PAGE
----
2:14 This verse is transitional. Timothy was to keep reminding his "faithful men" of the things Paul had just brought back to his own recollection (i.e., vv. 3-13, but especially vv. 11-13). Furthermore, he should warn them against emphasizing hair-splitting controversies ("wrangle about words") in their ministries, since these do more harm than good (cf. 1 Tim. 1:4; 4:7; 6:4-5).
2:15 Positively, in contrast, Timothy should be "diligent" (lit. "zealous") to make sure that, when he stood before God, he would receive the Lord's approval and "not (need to) be ashamed" (cf. 1 John 2:28). Most important in gaining this goal was the way he would proclaim God's truth. He must teach it consistent with God's intended meaning and purpose. "Handling accurately" (lit. "cutting straight") is a figure that paints a picture of a workman who is careful and accurate in his work. The Greek word (orthotomounta) elsewhere describes a tentmaker who makes straight rather than wavy cuts in his material. It pictures a builder who lays bricks in straight rows, a road-maker who constructs a straight road, and a farmer who plows a straight furrow.
As the priests of Israel had to cut up the sacrifices and offer them exactly as God decreed, so the gospel herald must handle the Scriptures carefully and accurately. The way a minister of the gospel presents the Word of God was of primary importance to Paul, and it should be to us. The Greek word ergaten ("workman") stresses the laborious nature of the task, rather than the skill needed to perform it.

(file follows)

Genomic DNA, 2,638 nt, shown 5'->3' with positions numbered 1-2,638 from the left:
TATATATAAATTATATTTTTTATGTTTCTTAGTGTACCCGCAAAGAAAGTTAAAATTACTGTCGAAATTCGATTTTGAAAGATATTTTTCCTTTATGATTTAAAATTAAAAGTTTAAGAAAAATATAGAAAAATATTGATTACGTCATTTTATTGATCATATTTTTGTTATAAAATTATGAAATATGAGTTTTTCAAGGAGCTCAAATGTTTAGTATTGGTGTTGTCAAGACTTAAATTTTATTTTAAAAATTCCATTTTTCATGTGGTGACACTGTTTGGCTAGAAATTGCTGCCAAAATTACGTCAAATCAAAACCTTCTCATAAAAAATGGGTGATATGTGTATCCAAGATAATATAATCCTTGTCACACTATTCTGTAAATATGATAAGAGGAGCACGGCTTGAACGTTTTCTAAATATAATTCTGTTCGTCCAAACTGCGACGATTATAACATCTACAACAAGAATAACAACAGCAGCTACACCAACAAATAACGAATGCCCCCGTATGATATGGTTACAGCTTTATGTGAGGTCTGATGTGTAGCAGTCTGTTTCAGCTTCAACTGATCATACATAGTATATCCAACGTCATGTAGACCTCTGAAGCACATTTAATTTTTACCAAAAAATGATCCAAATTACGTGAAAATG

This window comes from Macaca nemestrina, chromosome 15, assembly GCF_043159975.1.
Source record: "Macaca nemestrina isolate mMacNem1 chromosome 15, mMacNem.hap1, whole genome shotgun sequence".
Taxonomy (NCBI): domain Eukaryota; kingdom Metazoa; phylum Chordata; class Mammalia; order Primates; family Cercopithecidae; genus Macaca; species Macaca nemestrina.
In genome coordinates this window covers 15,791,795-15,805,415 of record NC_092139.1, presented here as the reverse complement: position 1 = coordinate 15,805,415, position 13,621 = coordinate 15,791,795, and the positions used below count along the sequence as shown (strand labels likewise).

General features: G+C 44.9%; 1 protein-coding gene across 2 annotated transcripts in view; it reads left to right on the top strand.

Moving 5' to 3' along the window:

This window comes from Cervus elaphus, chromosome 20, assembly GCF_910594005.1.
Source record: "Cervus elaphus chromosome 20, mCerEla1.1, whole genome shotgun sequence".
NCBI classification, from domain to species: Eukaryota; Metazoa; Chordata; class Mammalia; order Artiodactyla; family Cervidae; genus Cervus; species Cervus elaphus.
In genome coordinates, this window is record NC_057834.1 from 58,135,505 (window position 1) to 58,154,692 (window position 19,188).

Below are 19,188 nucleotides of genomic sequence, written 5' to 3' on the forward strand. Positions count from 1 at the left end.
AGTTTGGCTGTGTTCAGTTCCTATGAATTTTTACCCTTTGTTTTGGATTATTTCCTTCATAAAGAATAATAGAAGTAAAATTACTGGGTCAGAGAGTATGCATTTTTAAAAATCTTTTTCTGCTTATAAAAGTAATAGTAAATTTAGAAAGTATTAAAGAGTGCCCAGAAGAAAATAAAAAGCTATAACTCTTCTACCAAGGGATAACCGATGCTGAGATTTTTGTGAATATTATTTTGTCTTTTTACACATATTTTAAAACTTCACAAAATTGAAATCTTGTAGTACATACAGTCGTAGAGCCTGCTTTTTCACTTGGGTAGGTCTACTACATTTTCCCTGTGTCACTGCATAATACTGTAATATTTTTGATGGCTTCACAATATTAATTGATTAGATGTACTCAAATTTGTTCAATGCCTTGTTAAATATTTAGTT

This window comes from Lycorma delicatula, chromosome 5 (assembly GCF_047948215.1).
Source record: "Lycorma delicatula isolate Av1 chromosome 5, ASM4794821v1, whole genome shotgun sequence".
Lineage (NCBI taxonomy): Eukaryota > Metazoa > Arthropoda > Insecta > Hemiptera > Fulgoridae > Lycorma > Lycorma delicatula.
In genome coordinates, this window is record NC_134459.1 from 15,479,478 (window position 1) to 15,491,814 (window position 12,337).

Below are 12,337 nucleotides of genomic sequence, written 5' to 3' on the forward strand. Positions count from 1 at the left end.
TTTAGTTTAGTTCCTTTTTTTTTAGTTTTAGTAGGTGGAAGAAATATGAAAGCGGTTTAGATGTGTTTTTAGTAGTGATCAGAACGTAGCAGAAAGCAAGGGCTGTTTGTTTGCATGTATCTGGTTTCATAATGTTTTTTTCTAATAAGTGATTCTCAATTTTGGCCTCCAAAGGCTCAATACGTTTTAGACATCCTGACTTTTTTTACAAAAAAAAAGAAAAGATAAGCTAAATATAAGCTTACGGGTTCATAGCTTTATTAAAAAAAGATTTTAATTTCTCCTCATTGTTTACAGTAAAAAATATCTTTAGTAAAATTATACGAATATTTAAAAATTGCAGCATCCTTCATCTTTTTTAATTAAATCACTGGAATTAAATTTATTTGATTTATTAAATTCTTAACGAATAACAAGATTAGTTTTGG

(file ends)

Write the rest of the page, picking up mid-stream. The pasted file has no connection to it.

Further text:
2:16-17a By the same token, Timothy should turn away from meaningless discussions that characterize the world ("worldly and empty chatter"; cf. 1 Tim. 1:3-4; 4:7; 6:20). These only provide an atmosphere in which "ungodliness" grows.
Those who engage in such discussions spread poison that eventually corrupts the body of Christ. "Gangrene" is the decay of tissue that develops in a part of the body where the blood supply is obstructed by injury, disease, or some other cause. Medical writers of Paul's day used this term (Gr. gangraina, only here in the New Testament) to describe a sore that eats into the flesh.
2:17b-18 Paul cited concrete examples of two men, "Hymenaeus and Philetus," probably from Ephesus (cf. 1 Tim. 1:20), whose verbal speculations were derailing other sincere Christians from the track of God's truth ("upset the faith of some").
"Perhaps due to some confusion over the Pauline teaching that believers even now participate in the death and resurrection of Christ (Rom 6:4-5, 8; 2 Tim 2:11), they believed and taught that the resurrection of believers had already occurred in a spiritual sense . . .